You would ask, what is the difference with other kids? The big difference is that there is a cultural barrier and in the past my kids had had it rough. Taking the first step has become difficult as they grew older. The little one by the way is still having fun and his biggest problem at the beginning is the fact that nobody wants to play with him. I am still working out a solution on how to be at the play ground during the first few days and encourage other kids to play with him.
          Mothers have the solutions and not the answers.



Published on July 31, 2008 at 10:18 am  Comments (10)  

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  1. Mother! Mother! Oh! My Mother!, from the east to the west, north to south mothers always have an answer to every question and a solution to every problem from a child’s point of view. It could take time but answers and solutions will always come.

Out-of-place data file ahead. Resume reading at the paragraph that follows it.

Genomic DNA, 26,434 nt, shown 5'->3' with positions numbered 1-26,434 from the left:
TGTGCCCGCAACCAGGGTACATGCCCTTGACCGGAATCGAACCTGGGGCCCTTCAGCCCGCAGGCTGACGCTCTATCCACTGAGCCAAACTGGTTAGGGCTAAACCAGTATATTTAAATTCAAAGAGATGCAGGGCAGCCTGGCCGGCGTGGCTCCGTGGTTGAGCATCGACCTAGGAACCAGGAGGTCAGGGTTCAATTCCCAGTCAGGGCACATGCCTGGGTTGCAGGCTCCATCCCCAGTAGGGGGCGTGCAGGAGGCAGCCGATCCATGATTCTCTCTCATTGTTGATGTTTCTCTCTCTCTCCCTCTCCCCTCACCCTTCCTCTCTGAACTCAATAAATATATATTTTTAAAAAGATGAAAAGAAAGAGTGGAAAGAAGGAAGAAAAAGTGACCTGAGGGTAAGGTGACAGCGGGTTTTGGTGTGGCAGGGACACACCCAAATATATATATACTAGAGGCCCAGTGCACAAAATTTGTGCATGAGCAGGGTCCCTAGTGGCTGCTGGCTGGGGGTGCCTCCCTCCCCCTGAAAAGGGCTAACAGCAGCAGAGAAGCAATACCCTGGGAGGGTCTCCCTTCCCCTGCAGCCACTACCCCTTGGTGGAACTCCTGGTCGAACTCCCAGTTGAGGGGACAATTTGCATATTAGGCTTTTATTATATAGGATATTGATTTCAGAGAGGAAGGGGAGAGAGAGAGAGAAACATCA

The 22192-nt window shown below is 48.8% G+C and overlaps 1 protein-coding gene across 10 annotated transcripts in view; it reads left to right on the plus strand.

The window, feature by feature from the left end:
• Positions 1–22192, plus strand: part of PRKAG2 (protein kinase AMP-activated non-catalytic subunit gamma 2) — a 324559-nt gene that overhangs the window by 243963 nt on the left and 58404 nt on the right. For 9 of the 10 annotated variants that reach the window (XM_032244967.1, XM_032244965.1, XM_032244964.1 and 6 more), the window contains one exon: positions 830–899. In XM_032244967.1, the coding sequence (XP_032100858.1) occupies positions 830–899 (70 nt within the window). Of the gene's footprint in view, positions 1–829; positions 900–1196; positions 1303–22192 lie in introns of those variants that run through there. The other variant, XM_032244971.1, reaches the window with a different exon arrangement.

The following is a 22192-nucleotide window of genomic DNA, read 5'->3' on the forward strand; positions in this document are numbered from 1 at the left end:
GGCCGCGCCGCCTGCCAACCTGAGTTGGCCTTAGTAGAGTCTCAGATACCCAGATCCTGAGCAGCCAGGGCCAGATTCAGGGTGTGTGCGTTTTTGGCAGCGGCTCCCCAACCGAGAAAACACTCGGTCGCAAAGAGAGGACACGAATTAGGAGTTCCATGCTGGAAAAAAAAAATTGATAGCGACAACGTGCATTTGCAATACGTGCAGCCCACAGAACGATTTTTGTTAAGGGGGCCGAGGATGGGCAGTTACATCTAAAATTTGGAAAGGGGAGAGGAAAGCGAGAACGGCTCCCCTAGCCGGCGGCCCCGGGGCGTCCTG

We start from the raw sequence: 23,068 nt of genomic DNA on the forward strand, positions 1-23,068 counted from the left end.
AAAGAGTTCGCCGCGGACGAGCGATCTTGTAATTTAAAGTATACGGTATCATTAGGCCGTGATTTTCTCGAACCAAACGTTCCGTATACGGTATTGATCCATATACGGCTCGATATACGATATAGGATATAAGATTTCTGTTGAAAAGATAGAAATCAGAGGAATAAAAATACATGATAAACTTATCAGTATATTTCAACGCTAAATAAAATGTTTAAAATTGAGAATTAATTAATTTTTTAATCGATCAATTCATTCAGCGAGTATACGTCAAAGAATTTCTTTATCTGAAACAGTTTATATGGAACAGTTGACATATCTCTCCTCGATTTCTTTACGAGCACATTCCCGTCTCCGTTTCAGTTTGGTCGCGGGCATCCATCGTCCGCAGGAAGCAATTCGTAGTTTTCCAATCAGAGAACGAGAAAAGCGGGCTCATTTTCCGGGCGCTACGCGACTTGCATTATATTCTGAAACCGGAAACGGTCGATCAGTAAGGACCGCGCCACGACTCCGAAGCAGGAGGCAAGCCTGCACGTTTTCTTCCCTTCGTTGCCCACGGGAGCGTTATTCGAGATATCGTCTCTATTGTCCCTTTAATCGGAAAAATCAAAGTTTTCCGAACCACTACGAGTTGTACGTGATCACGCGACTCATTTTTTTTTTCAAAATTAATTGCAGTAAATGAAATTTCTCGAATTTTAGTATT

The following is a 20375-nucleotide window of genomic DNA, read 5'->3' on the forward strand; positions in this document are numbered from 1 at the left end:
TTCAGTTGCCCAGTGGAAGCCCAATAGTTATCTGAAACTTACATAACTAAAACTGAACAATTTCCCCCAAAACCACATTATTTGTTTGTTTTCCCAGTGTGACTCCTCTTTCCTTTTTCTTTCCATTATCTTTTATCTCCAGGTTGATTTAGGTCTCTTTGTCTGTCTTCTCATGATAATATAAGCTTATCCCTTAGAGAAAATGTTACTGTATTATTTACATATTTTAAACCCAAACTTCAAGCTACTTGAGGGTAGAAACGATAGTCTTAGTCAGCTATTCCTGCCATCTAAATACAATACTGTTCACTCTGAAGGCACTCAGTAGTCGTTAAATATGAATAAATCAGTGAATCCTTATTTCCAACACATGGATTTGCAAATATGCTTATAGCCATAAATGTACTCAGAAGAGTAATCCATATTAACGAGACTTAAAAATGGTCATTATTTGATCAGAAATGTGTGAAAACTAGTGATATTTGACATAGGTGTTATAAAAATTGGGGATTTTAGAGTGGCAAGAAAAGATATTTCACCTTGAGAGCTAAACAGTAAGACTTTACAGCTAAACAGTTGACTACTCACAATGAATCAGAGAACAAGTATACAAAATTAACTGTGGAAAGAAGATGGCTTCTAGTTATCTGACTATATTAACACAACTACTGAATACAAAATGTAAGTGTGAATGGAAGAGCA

I was the last child of my parents and as such I had so much pampering. Before I finished my primary school education, my father had made up his mind to send me to a boarding school so as to make me get used to living an independent life when I grow up much to the disapproval of my mum. When I got to the boarding school, my father would always give me very minimal pocket money with the excuse that I didn’t need more than I got, so the task of making me have more money fell on my mum. Whenever my dad visited me in school she would always improvise. There was this occasion I would never forget in a hurry, I needed money to pay up what I had borrowed during the ”dry period” and here my dad was giving me money which would only offset the bill and leave me without any extra and I didn’t have the nerve to tell my dad I had borrowed some money. As usual my mum had cooked me a meal of rice and tomatoes stew (my favorite), just before I started reading her letter, I had checked everything my mum sent to me and didn’t find my lucky number (extra pocket money) like she always called it, so I got angry that she had forgotten to do for me what she always does and I suddenly lost appetite of the food she sent to me, but out of curiosity I decided to read the letter she wrote and in that letter I found the MAP to my lucky number. This time around she had carefully wrapped the money in a small nylon bag and had put it at the bottom of the food flask before putting the rice. Oh My God! It was unbelievable. Let me leave you to imagine how I felt after that.